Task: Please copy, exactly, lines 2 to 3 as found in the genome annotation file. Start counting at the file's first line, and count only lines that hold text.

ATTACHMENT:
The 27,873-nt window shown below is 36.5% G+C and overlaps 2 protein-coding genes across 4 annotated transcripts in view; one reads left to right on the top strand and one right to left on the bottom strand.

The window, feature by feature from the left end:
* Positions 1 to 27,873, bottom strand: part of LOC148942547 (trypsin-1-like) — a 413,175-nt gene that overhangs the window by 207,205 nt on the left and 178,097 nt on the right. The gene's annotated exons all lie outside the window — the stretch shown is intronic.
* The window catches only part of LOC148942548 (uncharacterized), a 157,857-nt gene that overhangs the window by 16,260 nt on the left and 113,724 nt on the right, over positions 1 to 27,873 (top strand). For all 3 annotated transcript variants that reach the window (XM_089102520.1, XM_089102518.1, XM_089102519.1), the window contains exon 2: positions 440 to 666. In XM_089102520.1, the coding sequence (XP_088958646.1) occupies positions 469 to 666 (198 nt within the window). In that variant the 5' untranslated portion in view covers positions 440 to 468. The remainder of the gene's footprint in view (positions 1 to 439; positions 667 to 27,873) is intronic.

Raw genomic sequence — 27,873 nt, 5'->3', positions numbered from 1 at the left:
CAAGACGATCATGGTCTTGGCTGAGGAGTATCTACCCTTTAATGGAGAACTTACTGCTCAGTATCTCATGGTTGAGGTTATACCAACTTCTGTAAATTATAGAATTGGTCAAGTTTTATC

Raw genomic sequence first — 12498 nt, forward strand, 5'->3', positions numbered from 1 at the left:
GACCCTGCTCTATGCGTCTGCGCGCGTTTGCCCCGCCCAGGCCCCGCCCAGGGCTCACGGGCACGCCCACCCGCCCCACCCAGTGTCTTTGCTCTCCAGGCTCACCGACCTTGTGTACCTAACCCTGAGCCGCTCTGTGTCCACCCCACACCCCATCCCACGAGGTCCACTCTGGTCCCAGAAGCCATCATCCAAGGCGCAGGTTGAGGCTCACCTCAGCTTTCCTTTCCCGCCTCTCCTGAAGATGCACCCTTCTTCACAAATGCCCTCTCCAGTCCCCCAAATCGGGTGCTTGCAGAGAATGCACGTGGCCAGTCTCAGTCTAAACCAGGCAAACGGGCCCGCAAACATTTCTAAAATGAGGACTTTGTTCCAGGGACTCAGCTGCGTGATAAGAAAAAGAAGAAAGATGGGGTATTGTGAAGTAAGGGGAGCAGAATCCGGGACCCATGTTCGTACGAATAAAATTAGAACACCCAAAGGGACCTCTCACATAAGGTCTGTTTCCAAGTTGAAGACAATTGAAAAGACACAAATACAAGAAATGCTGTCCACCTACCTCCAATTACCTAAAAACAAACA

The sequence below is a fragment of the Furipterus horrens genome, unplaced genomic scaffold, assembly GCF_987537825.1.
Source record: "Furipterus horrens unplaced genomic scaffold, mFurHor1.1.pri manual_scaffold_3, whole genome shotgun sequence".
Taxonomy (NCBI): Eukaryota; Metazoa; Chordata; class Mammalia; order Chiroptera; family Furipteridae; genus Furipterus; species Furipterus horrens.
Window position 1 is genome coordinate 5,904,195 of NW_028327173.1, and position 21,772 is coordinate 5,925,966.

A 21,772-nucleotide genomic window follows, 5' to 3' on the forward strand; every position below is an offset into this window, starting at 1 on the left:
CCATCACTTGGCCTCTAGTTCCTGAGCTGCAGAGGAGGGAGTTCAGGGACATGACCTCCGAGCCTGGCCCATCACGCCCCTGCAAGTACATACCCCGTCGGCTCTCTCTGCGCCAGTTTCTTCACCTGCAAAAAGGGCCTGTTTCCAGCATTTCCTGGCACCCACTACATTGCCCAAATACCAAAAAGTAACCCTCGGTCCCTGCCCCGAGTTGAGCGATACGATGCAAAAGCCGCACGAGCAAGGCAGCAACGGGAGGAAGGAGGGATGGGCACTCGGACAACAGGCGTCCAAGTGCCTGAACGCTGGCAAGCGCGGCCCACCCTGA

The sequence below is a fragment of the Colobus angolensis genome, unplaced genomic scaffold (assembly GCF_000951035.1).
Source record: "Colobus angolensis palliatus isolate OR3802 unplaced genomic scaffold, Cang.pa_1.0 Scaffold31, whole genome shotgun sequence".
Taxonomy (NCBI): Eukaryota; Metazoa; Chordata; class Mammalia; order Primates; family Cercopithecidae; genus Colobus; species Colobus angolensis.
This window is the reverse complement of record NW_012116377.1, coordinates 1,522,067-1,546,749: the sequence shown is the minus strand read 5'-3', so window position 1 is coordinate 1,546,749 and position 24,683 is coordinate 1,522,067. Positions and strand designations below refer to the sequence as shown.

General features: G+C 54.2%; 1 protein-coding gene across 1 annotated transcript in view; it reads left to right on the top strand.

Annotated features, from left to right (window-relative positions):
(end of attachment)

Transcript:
The window, feature by feature from the left end:
* Positions 1 to 27,873, bottom strand: part of LOC148942547 (trypsin-1-like) — a 413,175-nt gene that overhangs the window by 207,205 nt on the left and 178,097 nt on the right. The gene's annotated exons all lie outside the window — the stretch shown is intronic.